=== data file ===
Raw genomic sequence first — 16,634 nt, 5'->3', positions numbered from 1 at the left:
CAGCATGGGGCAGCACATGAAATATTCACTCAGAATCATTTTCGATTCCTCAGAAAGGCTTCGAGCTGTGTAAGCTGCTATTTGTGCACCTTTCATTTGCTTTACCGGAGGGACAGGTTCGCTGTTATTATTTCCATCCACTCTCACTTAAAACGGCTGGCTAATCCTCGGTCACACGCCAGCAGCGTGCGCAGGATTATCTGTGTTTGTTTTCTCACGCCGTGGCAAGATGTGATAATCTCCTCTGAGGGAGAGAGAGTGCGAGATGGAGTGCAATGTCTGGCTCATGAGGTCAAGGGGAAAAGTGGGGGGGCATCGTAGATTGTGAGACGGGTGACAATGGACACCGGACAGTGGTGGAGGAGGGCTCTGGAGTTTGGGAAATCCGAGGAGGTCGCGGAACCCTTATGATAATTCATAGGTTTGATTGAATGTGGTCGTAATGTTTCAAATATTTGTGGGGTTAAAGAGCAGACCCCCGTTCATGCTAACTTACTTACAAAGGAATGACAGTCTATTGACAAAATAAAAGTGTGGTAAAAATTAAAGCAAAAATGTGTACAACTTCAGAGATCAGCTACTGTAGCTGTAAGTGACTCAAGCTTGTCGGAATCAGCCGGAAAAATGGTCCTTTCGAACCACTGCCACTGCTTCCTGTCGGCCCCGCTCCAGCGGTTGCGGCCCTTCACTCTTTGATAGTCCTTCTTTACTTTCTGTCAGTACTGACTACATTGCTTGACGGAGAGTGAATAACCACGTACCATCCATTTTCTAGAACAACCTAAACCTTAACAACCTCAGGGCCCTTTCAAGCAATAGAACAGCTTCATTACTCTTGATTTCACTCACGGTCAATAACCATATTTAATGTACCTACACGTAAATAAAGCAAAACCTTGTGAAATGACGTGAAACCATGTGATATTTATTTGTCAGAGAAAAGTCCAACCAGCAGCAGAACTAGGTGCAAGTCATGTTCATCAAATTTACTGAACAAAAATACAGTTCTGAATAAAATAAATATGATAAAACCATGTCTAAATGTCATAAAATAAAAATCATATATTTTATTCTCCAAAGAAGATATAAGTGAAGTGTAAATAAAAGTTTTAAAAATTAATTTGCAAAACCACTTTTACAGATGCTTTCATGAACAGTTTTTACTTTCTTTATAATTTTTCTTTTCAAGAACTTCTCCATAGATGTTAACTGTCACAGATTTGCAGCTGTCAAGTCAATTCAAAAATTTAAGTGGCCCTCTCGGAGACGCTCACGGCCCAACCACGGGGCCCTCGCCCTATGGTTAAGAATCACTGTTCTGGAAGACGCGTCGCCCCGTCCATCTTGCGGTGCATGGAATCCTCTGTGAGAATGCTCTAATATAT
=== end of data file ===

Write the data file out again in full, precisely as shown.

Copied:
Raw genomic sequence first — 16,634 nt, 5'->3', positions numbered from 1 at the left:
CAGCATGGGGCAGCACATGAAATATTCACTCAGAATCATTTTCGATTCCTCAGAAAGGCTTCGAGCTGTGTAAGCTGCTATTTGTGCACCTTTCATTTGCTTTACCGGAGGGACAGGTTCGCTGTTATTATTTCCATCCACTCTCACTTAAAACGGCTGGCTAATCCTCGGTCACACGCCAGCAGCGTGCGCAGGATTATCTGTGTTTGTTTTCTCACGCCGTGGCAAGATGTGATAATCTCCTCTGAGGGAGAGAGAGTGCGAGATGGAGTGCAATGTCTGGCTCATGAGGTCAAGGGGAAAAGTGGGGGGGCATCGTAGATTGTGAGACGGGTGACAATGGACACCGGACAGTGGTGGAGGAGGGCTCTGGAGTTTGGGAAATCCGAGGAGGTCGCGGAACCCTTATGATAATTCATAGGTTTGATTGAATGTGGTCGTAATGTTTCAAATATTTGTGGGGTTAAAGAGCAGACCCCCGTTCATGCTAACTTACTTACAAAGGAATGACAGTCTATTGACAAAATAAAAGTGTGGTAAAAATTAAAGCAAAAATGTGTACAACTTCAGAGATCAGCTACTGTAGCTGTAAGTGACTCAAGCTTGTCGGAATCAGCCGGAAAAATGGTCCTTTCGAACCACTGCCACTGCTTCCTGTCGGCCCCGCTCCAGCGGTTGCGGCCCTTCACTCTTTGATAGTCCTTCTTTACTTTCTGTCAGTACTGACTACATTGCTTGACGGAGAGTGAATAACCACGTACCATCCATTTTCTAGAACAACCTAAACCTTAACAACCTCAGGGCCCTTTCAAGCAATAGAACAGCTTCATTACTCTTGATTTCACTCACGGTCAATAACCATATTTAATGTACCTACACGTAAATAAAGCAAAACCTTGTGAAATGACGTGAAACCATGTGATATTTATTTGTCAGAGAAAAGTCCAACCAGCAGCAGAACTAGGTGCAAGTCATGTTCATCAAATTTACTGAACAAAAATACAGTTCTGAATAAAATAAATATGATAAAACCATGTCTAAATGTCATAAAATAAAAATCATATATTTTATTCTCCAAAGAAGATATAAGTGAAGTGTAAATAAAAGTTTTAAAAATTAATTTGCAAAACCACTTTTACAGATGCTTTCATGAACAGTTTTTACTTTCTTTATAATTTTTCTTTTCAAGAACTTCTCCATAGATGTTAACTGTCACAGATTTGCAGCTGTCAAGTCAATTCAAAAATTTAAGTGGCCCTCTCGGAGACGCTCACGGCCCAACCACGGGGCCCTCGCCCTATGGTTAAGAATCACTGTTCTGGAAGACGCGTCGCCCCGTCCATCTTGCGGTGCATGGAATCCTCTGTGAGAATGCTCTAATATAT